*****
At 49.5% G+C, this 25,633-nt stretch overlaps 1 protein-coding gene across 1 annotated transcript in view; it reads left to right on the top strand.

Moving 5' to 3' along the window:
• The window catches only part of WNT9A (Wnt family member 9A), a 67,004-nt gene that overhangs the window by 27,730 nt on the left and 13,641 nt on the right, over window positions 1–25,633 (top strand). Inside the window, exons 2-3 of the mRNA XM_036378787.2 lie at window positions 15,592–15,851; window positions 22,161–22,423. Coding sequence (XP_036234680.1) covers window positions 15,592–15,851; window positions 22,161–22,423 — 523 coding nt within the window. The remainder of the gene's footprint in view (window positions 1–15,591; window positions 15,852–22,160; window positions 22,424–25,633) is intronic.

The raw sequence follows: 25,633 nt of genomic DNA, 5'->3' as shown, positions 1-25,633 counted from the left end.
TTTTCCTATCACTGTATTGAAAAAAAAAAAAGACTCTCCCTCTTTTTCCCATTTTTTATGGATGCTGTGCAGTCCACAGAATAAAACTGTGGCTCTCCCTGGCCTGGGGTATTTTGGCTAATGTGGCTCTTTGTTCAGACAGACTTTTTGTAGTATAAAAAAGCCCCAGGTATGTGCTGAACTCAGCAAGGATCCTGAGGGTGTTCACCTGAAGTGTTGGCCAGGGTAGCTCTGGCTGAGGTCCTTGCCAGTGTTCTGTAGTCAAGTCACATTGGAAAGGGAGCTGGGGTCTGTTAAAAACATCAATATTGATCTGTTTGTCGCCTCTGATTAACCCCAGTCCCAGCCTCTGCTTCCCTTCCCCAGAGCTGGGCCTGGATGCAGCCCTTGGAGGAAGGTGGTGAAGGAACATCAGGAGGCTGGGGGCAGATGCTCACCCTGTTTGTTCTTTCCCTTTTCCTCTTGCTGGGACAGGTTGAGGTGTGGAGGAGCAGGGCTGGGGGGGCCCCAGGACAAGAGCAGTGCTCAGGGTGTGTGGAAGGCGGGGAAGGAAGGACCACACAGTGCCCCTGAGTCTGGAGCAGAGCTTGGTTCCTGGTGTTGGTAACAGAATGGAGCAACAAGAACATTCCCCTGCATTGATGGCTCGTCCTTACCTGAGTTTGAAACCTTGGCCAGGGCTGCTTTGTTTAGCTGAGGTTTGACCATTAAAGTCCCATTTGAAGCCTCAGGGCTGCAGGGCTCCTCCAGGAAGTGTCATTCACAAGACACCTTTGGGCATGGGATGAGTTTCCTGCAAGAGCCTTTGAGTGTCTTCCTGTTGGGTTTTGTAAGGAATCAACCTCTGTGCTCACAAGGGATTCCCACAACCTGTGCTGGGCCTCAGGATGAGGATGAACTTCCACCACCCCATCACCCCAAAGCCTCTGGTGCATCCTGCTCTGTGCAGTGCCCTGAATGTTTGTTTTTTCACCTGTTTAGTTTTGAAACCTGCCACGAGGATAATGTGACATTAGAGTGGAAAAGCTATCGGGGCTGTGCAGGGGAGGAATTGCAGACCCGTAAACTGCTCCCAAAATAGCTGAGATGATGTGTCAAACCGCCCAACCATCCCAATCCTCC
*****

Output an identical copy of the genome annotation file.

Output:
At 49.5% G+C, this 25,633-nt stretch overlaps 1 protein-coding gene across 1 annotated transcript in view; it reads left to right on the top strand.

Moving 5' to 3' along the window:
• The window catches only part of WNT9A (Wnt family member 9A), a 67,004-nt gene that overhangs the window by 27,730 nt on the left and 13,641 nt on the right, over window positions 1–25,633 (top strand). Inside the window, exons 2-3 of the mRNA XM_036378787.2 lie at window positions 15,592–15,851; window positions 22,161–22,423. Coding sequence (XP_036234680.1) covers window positions 15,592–15,851; window positions 22,161–22,423 — 523 coding nt within the window. The remainder of the gene's footprint in view (window positions 1–15,591; window positions 15,852–22,160; window positions 22,424–25,633) is intronic.

The raw sequence follows: 25,633 nt of genomic DNA, 5'->3' as shown, positions 1-25,633 counted from the left end.
TTTTCCTATCACTGTATTGAAAAAAAAAAAAGACTCTCCCTCTTTTTCCCATTTTTTATGGATGCTGTGCAGTCCACAGAATAAAACTGTGGCTCTCCCTGGCCTGGGGTATTTTGGCTAATGTGGCTCTTTGTTCAGACAGACTTTTTGTAGTATAAAAAAGCCCCAGGTATGTGCTGAACTCAGCAAGGATCCTGAGGGTGTTCACCTGAAGTGTTGGCCAGGGTAGCTCTGGCTGAGGTCCTTGCCAGTGTTCTGTAGTCAAGTCACATTGGAAAGGGAGCTGGGGTCTGTTAAAAACATCAATATTGATCTGTTTGTCGCCTCTGATTAACCCCAGTCCCAGCCTCTGCTTCCCTTCCCCAGAGCTGGGCCTGGATGCAGCCCTTGGAGGAAGGTGGTGAAGGAACATCAGGAGGCTGGGGGCAGATGCTCACCCTGTTTGTTCTTTCCCTTTTCCTCTTGCTGGGACAGGTTGAGGTGTGGAGGAGCAGGGCTGGGGGGGCCCCAGGACAAGAGCAGTGCTCAGGGTGTGTGGAAGGCGGGGAAGGAAGGACCACACAGTGCCCCTGAGTCTGGAGCAGAGCTTGGTTCCTGGTGTTGGTAACAGAATGGAGCAACAAGAACATTCCCCTGCATTGATGGCTCGTCCTTACCTGAGTTTGAAACCTTGGCCAGGGCTGCTTTGTTTAGCTGAGGTTTGACCATTAAAGTCCCATTTGAAGCCTCAGGGCTGCAGGGCTCCTCCAGGAAGTGTCATTCACAAGACACCTTTGGGCATGGGATGAGTTTCCTGCAAGAGCCTTTGAGTGTCTTCCTGTTGGGTTTTGTAAGGAATCAACCTCTGTGCTCACAAGGGATTCCCACAACCTGTGCTGGGCCTCAGGATGAGGATGAACTTCCACCACCCCATCACCCCAAAGCCTCTGGTGCATCCTGCTCTGTGCAGTGCCCTGAATGTTTGTTTTTTCACCTGTTTAGTTTTGAAACCTGCCACGAGGATAATGTGACATTAGAGTGGAAAAGCTATCGGGGCTGTGCAGGGGAGGAATTGCAGACCCGTAAACTGCTCCCAAAATAGCTGAGATGATGTGTCAAACCGCCCAACCATCCCAATCCTCC